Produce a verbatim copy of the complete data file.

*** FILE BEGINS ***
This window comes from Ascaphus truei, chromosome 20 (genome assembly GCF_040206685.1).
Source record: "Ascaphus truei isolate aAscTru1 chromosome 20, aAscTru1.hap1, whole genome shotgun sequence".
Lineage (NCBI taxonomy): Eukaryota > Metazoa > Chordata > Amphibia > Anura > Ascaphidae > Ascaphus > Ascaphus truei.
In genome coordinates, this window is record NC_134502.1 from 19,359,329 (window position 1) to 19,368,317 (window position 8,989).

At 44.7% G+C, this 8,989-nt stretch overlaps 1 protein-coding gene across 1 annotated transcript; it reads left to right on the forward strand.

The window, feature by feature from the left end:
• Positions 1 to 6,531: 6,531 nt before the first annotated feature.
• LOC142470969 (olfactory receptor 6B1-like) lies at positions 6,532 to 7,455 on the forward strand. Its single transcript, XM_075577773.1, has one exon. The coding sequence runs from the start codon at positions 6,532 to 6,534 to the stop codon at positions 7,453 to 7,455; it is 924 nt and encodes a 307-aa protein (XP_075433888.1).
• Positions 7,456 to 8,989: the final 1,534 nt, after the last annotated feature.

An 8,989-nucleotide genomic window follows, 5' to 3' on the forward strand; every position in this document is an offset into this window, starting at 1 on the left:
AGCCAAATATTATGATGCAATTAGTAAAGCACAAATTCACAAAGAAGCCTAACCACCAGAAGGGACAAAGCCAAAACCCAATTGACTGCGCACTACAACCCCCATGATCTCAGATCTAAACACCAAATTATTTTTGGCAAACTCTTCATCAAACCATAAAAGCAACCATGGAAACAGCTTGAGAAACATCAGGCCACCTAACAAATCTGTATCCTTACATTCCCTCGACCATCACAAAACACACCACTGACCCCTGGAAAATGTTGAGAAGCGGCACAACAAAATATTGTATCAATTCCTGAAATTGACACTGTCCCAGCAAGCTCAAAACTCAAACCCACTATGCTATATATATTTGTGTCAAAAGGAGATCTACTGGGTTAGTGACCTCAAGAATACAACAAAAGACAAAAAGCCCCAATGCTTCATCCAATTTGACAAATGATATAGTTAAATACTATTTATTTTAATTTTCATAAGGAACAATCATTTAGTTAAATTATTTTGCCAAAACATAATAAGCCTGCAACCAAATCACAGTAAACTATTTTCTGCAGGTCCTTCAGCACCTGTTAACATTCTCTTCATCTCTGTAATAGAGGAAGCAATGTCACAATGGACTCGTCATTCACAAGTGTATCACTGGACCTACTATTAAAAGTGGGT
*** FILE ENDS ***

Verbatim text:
This window comes from Ascaphus truei, chromosome 20 (genome assembly GCF_040206685.1).
Source record: "Ascaphus truei isolate aAscTru1 chromosome 20, aAscTru1.hap1, whole genome shotgun sequence".
Lineage (NCBI taxonomy): Eukaryota > Metazoa > Chordata > Amphibia > Anura > Ascaphidae > Ascaphus > Ascaphus truei.
In genome coordinates, this window is record NC_134502.1 from 19,359,329 (window position 1) to 19,368,317 (window position 8,989).

At 44.7% G+C, this 8,989-nt stretch overlaps 1 protein-coding gene across 1 annotated transcript; it reads left to right on the forward strand.

The window, feature by feature from the left end:
• Positions 1 to 6,531: 6,531 nt before the first annotated feature.
• LOC142470969 (olfactory receptor 6B1-like) lies at positions 6,532 to 7,455 on the forward strand. Its single transcript, XM_075577773.1, has one exon. The coding sequence runs from the start codon at positions 6,532 to 6,534 to the stop codon at positions 7,453 to 7,455; it is 924 nt and encodes a 307-aa protein (XP_075433888.1).
• Positions 7,456 to 8,989: the final 1,534 nt, after the last annotated feature.

An 8,989-nucleotide genomic window follows, 5' to 3' on the forward strand; every position in this document is an offset into this window, starting at 1 on the left:
AGCCAAATATTATGATGCAATTAGTAAAGCACAAATTCACAAAGAAGCCTAACCACCAGAAGGGACAAAGCCAAAACCCAATTGACTGCGCACTACAACCCCCATGATCTCAGATCTAAACACCAAATTATTTTTGGCAAACTCTTCATCAAACCATAAAAGCAACCATGGAAACAGCTTGAGAAACATCAGGCCACCTAACAAATCTGTATCCTTACATTCCCTCGACCATCACAAAACACACCACTGACCCCTGGAAAATGTTGAGAAGCGGCACAACAAAATATTGTATCAATTCCTGAAATTGACACTGTCCCAGCAAGCTCAAAACTCAAACCCACTATGCTATATATATTTGTGTCAAAAGGAGATCTACTGGGTTAGTGACCTCAAGAATACAACAAAAGACAAAAAGCCCCAATGCTTCATCCAATTTGACAAATGATATAGTTAAATACTATTTATTTTAATTTTCATAAGGAACAATCATTTAGTTAAATTATTTTGCCAAAACATAATAAGCCTGCAACCAAATCACAGTAAACTATTTTCTGCAGGTCCTTCAGCACCTGTTAACATTCTCTTCATCTCTGTAATAGAGGAAGCAATGTCACAATGGACTCGTCATTCACAAGTGTATCACTGGACCTACTATTAAAAGTGGGT